I really like how the event driven system sounds and is exactly what I'd prefer to build. Can you give any pointers on how you start building such architecture?
Again, I'm doing this in C#, if it matters.
Well, I'm using C++ and I don't know what extra tools you get in C# at all, unfortunately. This article inspired me a lot for my current event system. What I've done most recently is to wrap an interface such as this around ØMQ, allowing me to fairly safely send complete objects as messages. Using ØMQ allows it to be either thread safe in-process messaging, inter-process or over TCP almost completely fluidly. ØMQ is blazing fast too and optimized to take some million requests a second on large servers but still really easy to use compared to handling classic connection sockets. There's C# api (and many others) but I can't vouch for it. It's also not all that common in games from what I understand.
The basic idea anyway, is to have listener objects registering to a dispatcher object. It's basically the observer pattern, but a bit more centralized. You register to certain 'global' events, rather than all events from a specific object. Any object wanting to send an event does so via the dispatcher. Fight the temptation of making it a singleton though.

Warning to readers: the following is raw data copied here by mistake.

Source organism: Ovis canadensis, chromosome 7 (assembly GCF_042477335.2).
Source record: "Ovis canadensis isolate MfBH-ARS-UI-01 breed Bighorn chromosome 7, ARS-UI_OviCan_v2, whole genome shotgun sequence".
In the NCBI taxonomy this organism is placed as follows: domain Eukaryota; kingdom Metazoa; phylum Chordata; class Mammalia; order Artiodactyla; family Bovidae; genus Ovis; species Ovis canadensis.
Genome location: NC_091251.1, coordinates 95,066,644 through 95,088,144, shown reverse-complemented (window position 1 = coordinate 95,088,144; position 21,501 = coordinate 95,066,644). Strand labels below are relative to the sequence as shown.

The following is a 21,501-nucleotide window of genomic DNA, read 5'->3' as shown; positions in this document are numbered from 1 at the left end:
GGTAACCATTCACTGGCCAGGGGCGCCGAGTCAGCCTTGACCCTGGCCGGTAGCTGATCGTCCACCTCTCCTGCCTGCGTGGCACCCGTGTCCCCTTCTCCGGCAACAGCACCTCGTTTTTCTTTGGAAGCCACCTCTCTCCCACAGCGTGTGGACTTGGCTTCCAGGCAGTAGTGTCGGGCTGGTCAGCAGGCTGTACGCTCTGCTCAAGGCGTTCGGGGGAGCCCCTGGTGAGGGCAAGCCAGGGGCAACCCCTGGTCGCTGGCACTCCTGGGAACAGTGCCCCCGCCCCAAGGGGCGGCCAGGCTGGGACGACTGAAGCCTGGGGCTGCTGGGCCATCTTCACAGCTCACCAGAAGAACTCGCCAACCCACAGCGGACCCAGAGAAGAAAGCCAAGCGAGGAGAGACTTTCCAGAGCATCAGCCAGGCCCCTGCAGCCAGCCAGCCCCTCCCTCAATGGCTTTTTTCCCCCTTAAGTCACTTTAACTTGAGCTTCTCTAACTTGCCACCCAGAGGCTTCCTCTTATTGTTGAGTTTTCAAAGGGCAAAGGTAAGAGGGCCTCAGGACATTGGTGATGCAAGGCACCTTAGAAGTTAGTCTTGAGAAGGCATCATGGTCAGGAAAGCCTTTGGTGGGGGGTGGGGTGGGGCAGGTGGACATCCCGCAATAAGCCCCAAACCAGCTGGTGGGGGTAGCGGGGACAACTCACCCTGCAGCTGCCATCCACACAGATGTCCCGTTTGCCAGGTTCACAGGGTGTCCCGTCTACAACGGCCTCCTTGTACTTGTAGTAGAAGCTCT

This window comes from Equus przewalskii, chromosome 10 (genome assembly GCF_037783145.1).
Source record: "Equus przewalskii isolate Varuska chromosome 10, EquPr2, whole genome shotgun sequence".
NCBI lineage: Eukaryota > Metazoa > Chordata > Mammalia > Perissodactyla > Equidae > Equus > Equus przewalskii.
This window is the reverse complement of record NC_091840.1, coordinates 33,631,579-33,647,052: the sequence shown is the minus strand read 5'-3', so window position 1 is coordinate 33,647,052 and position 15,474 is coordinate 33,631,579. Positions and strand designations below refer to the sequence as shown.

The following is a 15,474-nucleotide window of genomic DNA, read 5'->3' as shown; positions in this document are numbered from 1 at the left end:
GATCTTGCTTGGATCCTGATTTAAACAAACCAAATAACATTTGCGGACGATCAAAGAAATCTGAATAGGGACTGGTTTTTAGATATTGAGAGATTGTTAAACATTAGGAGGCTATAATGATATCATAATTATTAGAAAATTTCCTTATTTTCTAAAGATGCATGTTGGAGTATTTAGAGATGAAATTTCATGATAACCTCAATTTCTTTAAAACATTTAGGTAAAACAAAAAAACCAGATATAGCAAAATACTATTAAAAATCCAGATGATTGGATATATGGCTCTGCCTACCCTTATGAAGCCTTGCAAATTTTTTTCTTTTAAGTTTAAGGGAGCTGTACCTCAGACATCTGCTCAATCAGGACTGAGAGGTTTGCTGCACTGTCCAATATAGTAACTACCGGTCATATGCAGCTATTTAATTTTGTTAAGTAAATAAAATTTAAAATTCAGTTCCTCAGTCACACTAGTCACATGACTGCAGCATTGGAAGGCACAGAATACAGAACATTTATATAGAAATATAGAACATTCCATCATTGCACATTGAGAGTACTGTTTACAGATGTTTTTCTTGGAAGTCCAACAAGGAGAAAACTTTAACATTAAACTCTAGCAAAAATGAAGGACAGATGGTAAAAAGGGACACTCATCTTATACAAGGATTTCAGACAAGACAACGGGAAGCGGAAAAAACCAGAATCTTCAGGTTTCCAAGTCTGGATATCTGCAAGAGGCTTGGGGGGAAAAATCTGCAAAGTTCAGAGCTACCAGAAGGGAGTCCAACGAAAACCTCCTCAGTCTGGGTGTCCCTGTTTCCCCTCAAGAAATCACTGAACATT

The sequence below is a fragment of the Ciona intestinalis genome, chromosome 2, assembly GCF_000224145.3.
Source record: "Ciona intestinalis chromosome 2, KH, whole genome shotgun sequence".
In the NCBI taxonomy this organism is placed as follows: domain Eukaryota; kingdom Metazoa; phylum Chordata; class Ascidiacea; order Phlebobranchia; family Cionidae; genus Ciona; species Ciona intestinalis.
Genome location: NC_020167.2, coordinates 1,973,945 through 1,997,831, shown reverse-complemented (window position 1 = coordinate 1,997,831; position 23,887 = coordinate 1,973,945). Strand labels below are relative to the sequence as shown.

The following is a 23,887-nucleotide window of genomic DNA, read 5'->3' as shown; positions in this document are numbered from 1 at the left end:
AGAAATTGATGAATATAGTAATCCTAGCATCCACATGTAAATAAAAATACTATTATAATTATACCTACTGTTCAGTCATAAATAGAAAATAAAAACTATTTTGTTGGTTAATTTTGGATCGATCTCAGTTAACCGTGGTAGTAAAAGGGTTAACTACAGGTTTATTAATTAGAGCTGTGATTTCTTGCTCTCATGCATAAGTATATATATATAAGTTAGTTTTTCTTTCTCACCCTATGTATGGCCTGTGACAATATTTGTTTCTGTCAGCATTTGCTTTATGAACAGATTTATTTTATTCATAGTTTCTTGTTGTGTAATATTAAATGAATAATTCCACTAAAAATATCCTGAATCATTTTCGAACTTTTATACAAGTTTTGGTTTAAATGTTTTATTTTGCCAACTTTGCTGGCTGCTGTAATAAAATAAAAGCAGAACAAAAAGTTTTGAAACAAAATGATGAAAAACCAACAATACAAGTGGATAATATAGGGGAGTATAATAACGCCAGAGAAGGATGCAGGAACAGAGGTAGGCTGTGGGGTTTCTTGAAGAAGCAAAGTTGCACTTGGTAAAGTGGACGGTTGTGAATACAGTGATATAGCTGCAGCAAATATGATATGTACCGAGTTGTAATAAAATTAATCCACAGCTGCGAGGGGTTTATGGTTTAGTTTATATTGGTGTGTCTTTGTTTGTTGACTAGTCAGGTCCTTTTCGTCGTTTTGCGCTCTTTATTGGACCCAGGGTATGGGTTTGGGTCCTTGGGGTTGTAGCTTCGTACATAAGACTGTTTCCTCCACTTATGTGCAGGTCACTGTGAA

Event systems have one downside, especially if you're using one big (or a couple*) central one(s) such as I do. It's not very performance optimized, since you've got a big middle hand between all objects that communicate via it. The flexibility added usually outweighs this problem imo and the more performance intensive algorithms are usually isolated in one of the modules. But keep in mind that they can be saturated if there's a lot going on in a real time game.
I'm using two dispatchers in my current project. One for strictly local application events, such as window, input and inter-module communication (I've got a server object running on it's own thread). The other one is for the game events which the rendering and network listens to.
There's also a few varieties of how and when to handle the messages. You can put messages into a queue and poll them when it's the objects turn to update. This is what I do with my ØMQ version. This means the queue has to be handled at regular intervals. A second and not very thread safe way is to make them call instantly. My first did so. The message handling took place inside the send method of the dispatcher, as it looked up and triggered the event handlers of the listeners. It's a matter of taste and need which you'll chose.
Since you're not familiar with the concept yet I'd recommend not to use ØMQ or threads for your first few projects. Make a simple 'instant' message dispatcher and tweak it until you're happy with what it's capable of doing. When you feel more comfortable with that, move on to the more advanced and flexible ones.